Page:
WARNING

Ensure that you create snapshots with enough space to account for data growth, particularly for the period of time that it takes to copy data out of the system or to a temporary image.

If your snapshot runs out of space, the snapshot image becomes unusable. Discard this logical volume and create another.

The snapshot will exist when the command returns. You can restore directly from the snapshot at any time or by creating a new logical volume and restoring from this snapshot to the alternate image.

While snapshots are great for creating high quality backups quickly, they are not ideal as a format for storing backup data. Snapshots typically depend and reside on the same storage infrastructure as the original disk images. Therefore, it’s crucial that you archive these snapshots and store them elsewhere.

Archive a Snapshot

After creating a snapshot, mount the snapshot and copy the data to separate storage. Your system might try to compress the backup images as you move them offline. Alternatively, take a block level copy of the snapshot image, such as with the following procedure:

umount /dev/vg0/mdb-snap01
dd if=/dev/vg0/mdb-snap01 | gzip > mdb-snap01.gz


The above command sequence does the following:

• Ensures that the /dev/vg0/mdb-snap01 device is not mounted. Never take a block level copy of a filesystem or filesystem snapshot that is mounted.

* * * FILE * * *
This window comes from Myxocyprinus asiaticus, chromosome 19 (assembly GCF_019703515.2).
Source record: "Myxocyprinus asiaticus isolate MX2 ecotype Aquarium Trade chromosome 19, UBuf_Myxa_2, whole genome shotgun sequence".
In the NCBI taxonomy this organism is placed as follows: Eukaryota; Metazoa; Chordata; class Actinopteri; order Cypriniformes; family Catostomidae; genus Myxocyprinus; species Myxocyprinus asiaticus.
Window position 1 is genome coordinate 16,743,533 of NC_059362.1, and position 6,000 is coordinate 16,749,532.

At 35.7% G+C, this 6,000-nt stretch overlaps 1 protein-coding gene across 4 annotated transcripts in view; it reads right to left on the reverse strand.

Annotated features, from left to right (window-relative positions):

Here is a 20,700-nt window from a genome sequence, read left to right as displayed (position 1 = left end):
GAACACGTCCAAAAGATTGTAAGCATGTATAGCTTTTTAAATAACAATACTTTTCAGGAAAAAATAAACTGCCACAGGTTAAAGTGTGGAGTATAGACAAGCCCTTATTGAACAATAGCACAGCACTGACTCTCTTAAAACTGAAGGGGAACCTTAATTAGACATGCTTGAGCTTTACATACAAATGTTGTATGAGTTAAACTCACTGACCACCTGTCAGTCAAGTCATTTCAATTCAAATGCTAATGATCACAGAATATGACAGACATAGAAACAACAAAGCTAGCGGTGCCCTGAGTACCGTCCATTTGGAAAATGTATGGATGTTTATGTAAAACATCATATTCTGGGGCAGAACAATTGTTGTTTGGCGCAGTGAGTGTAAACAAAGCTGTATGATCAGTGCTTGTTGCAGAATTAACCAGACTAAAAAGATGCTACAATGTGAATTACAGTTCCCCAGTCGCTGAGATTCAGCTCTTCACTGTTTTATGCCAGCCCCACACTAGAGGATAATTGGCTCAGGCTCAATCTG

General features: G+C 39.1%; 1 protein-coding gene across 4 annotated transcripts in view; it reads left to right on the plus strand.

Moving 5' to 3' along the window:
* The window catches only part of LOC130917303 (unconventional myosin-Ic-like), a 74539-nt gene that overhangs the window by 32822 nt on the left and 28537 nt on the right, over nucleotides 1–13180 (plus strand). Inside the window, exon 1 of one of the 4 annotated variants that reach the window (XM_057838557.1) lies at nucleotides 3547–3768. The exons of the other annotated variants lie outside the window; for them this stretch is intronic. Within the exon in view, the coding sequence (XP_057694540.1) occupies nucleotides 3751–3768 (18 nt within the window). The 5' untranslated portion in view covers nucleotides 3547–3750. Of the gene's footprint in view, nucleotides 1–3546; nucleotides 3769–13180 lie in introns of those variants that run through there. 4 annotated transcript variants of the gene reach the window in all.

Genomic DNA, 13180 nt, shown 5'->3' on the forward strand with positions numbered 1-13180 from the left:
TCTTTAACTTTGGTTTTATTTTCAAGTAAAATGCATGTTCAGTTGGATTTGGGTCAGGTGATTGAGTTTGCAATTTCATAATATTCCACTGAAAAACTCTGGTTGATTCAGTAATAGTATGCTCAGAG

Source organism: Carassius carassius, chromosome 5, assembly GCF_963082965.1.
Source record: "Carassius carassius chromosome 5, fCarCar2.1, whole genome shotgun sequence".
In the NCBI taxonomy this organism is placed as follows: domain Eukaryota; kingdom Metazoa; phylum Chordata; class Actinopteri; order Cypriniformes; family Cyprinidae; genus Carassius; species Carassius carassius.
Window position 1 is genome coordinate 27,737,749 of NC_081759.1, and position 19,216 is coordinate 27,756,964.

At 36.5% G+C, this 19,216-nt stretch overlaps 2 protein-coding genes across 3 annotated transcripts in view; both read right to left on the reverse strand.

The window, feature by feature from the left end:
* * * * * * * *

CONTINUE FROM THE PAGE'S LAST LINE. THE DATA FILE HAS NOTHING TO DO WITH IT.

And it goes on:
• Performs a block level copy of the entire snapshot image using the dd command and compresses the result in a gzipped file in the current working directory.

WARNING

This command will create a large gz file in your current working directory. Make sure that you run this command in a file system that has enough free space.

Restore a Snapshot

To restore a snapshot created with LVM, issue the following sequence of commands:

lvcreate --size 1G --name mdb-new vg0
gzip -d -c mdb-snap01.gz | dd of=/dev/vg0/mdb-new
mount /dev/vg0/mdb-new /srv/mongodb


The above sequence does the following:

• Creates a new logical volume named mdb-new, in the /dev/vg0 volume group. The path to the new device will be /dev/vg0/mdb-new.

WARNING

This volume will have a maximum size of 1 gigabyte. The original file system must have had a total size of 1 gigabyte or smaller, or else the restoration will fail.

Change 1G to your desired volume size.

• Uncompresses and unarchives the mdb-snap01.gz into the mdb-new disk image.

• Mounts the mdb-new disk image to the /srv/mongodb directory. Modify the mount point to correspond to your MongoDB data file location, or other location as needed.

NOTE